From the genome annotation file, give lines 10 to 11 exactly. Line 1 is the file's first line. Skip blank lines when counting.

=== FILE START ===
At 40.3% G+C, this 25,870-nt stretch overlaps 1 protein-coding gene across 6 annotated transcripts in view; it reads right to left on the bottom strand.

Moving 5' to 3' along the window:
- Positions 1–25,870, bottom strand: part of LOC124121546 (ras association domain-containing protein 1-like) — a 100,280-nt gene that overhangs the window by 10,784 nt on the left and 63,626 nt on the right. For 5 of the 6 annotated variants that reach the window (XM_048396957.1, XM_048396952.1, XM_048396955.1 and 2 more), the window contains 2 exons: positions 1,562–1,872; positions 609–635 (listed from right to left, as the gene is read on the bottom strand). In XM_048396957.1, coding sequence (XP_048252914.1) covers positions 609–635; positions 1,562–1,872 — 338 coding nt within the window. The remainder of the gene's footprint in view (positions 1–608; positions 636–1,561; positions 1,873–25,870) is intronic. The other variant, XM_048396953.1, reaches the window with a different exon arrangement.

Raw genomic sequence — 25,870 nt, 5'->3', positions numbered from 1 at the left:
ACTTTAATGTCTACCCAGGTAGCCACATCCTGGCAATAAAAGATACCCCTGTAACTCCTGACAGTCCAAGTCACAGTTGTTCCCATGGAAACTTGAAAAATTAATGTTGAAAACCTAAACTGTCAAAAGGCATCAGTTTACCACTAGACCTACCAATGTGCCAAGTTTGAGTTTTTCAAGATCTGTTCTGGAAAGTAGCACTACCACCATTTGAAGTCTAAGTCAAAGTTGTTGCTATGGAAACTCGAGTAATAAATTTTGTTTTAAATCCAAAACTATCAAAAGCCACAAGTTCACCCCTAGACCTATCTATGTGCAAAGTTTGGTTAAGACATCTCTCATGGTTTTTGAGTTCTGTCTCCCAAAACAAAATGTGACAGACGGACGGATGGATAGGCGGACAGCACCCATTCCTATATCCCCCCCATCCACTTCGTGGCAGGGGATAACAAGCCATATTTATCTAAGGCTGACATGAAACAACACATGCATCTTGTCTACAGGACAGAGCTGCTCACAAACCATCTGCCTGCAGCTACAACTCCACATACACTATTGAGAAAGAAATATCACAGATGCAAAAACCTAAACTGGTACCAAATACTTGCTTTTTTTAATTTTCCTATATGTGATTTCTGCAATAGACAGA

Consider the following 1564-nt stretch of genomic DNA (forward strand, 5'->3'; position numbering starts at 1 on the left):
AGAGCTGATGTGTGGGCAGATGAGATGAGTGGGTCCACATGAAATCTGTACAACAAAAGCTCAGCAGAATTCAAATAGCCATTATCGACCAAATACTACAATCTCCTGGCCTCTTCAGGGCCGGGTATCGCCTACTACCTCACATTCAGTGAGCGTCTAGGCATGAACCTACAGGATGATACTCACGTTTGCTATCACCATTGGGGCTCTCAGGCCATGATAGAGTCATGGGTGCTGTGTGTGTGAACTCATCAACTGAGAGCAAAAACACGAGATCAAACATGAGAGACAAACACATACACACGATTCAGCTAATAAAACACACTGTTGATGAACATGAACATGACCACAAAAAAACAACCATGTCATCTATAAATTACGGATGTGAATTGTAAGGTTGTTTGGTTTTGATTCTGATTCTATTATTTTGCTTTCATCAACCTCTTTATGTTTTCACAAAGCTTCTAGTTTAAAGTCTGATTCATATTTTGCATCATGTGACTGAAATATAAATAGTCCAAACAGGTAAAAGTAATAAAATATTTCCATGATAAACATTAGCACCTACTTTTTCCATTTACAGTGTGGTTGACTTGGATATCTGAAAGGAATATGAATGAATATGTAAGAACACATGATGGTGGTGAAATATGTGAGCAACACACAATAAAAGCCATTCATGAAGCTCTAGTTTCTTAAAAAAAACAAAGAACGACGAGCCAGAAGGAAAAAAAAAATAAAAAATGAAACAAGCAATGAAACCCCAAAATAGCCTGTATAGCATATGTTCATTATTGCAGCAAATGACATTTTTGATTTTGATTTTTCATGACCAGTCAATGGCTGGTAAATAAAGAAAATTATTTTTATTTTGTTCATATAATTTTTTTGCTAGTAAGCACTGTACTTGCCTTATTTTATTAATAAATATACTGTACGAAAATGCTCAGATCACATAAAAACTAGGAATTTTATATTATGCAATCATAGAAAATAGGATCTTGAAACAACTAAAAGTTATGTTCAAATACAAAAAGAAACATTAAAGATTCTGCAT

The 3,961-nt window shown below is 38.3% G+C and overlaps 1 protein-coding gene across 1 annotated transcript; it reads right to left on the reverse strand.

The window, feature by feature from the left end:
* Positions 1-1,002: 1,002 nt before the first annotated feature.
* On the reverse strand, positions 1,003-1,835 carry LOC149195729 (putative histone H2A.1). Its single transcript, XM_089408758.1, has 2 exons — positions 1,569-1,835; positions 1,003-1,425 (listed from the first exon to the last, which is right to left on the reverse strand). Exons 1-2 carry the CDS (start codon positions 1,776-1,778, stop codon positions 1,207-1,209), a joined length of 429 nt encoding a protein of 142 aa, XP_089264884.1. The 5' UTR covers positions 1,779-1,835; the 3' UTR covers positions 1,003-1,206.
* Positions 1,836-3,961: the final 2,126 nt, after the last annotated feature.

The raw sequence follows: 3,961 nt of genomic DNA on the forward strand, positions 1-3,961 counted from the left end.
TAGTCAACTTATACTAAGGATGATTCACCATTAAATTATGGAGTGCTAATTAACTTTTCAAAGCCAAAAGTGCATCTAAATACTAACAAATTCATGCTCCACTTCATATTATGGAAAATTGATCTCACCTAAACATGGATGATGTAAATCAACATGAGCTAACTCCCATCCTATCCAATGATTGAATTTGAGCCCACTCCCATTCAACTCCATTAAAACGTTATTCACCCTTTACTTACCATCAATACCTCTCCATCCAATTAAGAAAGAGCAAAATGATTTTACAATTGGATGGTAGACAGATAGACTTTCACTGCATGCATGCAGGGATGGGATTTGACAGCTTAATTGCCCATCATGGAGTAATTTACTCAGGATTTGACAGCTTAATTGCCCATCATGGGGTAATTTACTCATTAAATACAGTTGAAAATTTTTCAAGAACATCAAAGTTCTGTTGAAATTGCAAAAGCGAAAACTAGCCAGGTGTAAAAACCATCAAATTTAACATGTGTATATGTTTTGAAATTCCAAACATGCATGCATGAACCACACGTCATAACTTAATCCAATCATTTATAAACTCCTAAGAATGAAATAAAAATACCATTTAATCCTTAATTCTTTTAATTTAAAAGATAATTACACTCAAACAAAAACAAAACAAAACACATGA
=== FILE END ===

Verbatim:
* Positions 1-1,002: 1,002 nt before the first annotated feature.
* On the reverse strand, positions 1,003-1,835 carry LOC149195729 (putative histone H2A.1). Its single transcript, XM_089408758.1, has 2 exons — positions 1,569-1,835; positions 1,003-1,425 (listed from the first exon to the last, which is right to left on the reverse strand). Exons 1-2 carry the CDS (start codon positions 1,776-1,778, stop codon positions 1,207-1,209), a joined length of 429 nt encoding a protein of 142 aa, XP_089264884.1. The 5' UTR covers positions 1,779-1,835; the 3' UTR covers positions 1,003-1,206.